The experiences of midwives working with removal of newborns for child protection concerns in NSW, Australia : being in the headspace and heart space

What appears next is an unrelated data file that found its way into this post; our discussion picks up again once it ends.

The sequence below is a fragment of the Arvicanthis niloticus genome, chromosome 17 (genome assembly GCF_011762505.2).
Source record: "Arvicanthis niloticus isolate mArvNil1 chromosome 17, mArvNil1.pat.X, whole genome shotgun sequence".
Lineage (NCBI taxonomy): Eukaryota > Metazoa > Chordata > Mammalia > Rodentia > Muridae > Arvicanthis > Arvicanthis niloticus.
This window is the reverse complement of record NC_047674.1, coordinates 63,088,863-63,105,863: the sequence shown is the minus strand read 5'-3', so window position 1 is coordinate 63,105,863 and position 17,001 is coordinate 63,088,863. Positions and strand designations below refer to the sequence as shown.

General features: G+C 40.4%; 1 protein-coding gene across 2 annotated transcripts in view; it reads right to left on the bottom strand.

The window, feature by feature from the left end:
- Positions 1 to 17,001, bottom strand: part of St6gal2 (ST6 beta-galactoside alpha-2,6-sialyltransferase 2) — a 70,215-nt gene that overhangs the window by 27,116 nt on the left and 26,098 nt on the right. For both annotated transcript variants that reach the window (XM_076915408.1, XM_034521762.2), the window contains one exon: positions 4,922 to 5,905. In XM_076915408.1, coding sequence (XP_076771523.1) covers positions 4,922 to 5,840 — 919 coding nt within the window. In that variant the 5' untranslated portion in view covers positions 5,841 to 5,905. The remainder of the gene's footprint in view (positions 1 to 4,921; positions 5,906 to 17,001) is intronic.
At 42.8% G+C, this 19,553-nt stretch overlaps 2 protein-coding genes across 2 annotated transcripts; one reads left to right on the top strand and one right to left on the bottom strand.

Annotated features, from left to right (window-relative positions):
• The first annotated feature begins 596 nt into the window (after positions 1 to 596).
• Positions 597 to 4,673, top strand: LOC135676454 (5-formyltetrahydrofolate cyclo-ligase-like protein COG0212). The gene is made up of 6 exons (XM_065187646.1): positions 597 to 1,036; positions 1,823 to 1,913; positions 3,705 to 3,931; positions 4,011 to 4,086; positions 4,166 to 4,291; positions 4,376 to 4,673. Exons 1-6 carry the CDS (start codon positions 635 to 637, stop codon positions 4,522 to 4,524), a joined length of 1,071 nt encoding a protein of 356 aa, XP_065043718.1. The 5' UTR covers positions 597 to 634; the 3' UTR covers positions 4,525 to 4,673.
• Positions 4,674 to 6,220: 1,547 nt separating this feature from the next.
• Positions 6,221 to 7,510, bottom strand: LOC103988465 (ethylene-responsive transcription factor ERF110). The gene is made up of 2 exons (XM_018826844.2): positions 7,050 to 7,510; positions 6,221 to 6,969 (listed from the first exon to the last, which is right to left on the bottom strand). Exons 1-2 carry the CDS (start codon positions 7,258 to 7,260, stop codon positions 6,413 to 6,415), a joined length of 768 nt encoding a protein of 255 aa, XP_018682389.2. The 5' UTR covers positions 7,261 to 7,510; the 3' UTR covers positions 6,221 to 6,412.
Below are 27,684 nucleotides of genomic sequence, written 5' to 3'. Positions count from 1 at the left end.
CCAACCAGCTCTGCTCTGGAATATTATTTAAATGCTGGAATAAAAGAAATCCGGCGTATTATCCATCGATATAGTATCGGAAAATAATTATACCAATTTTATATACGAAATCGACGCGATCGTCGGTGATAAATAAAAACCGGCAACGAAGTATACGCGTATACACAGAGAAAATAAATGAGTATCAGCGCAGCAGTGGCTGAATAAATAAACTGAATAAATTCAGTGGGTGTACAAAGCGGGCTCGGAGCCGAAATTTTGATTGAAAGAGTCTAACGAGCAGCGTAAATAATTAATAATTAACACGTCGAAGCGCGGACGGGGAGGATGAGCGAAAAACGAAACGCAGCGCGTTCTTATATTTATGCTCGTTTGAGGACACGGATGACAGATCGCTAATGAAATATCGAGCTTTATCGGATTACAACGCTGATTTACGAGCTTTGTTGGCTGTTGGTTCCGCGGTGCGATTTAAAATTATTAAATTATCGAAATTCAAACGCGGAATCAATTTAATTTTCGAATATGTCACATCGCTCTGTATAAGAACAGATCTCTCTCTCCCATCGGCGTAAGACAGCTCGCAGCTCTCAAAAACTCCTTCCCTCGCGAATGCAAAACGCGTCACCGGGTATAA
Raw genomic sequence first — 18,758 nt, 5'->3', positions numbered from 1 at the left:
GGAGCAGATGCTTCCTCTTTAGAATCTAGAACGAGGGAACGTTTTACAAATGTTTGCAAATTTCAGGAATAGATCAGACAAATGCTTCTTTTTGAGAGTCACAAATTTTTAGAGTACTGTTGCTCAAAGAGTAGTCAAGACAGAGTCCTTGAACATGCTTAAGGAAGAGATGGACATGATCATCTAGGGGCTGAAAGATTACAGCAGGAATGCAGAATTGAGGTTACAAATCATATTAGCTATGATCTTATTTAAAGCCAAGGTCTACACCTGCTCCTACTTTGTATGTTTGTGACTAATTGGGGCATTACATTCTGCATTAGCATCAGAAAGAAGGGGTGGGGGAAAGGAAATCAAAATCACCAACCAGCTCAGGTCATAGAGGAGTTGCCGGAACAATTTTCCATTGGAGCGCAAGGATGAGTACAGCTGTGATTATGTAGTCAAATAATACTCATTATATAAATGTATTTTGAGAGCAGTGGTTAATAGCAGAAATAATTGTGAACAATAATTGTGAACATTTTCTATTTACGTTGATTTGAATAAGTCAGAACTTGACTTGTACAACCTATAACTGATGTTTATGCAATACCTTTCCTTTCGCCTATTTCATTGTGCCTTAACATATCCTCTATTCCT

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Background The aim of this study was to explore the experiences of midwives who had been involved in the assumption of care of a newborn baby at birth or the early postnatal period. An assumption of care occurs when, on reasonable suspicion, by NSW Community Services, a newborn is at risk of serious harm and it is not in the best interests of the infant to go home with their parent(s) or carer(s) and the child is removed into care. Assumption of care of a newborn is a challenging professional activity for all involved. This is particularly so, for midwives, who by the very nature of their role, work in partnership with the woman. There is no Australian and very limited international research to inform midwives in this area of practice. Method A qualitative descriptive approach was used to explore the experiences of ten midwives who had been involved with the assumption of care of a newborn. In-depth interviews were undertaken using semi-structured questions. Thematic analysis was undertaken to identify themes. Findings Three overarching themes were elicited. The first ‘Being in the Headspace’ represented the activities, tasks and/or processes the midwives had to engage in when involved in an assumption of care. Main themes included; An outsider in the relationship: Working with Community Services; and The actual assumption of care. The second overarching theme, ‘Being in the Heart space’ described the emotional impact on midwives, as well as their perceptions on how women were affected. Main themes included; Seeing it though the woman’s eyes: How the midwives perceived women feel; and, Sharing the emotional roller coaster: How the midwives feel. The final overarching theme, titled ‘Helping make a difference to the head and heart space’, described what midwives considered helped negotiate the actual processes and emotional impact of their involvement in an assumption of care. Conclusions and Implications This research highlights the need to better prepare midwives for the complex and potentially traumatic experience of being involved in the assumption of care of a newborn. Midwives described feeling unprepared and unsupported, in both the processes involved, as well as the highly charged emotional impact of experiencing an assumption of care. Midwives were confronted by this profound emotional work and described experiencing professional grief, similar to that felt when caring for a woman having a stillbirth. Specifically designed ways of educating and improving support mechanisms for midwives around assumption of care need to be established and evaluated.
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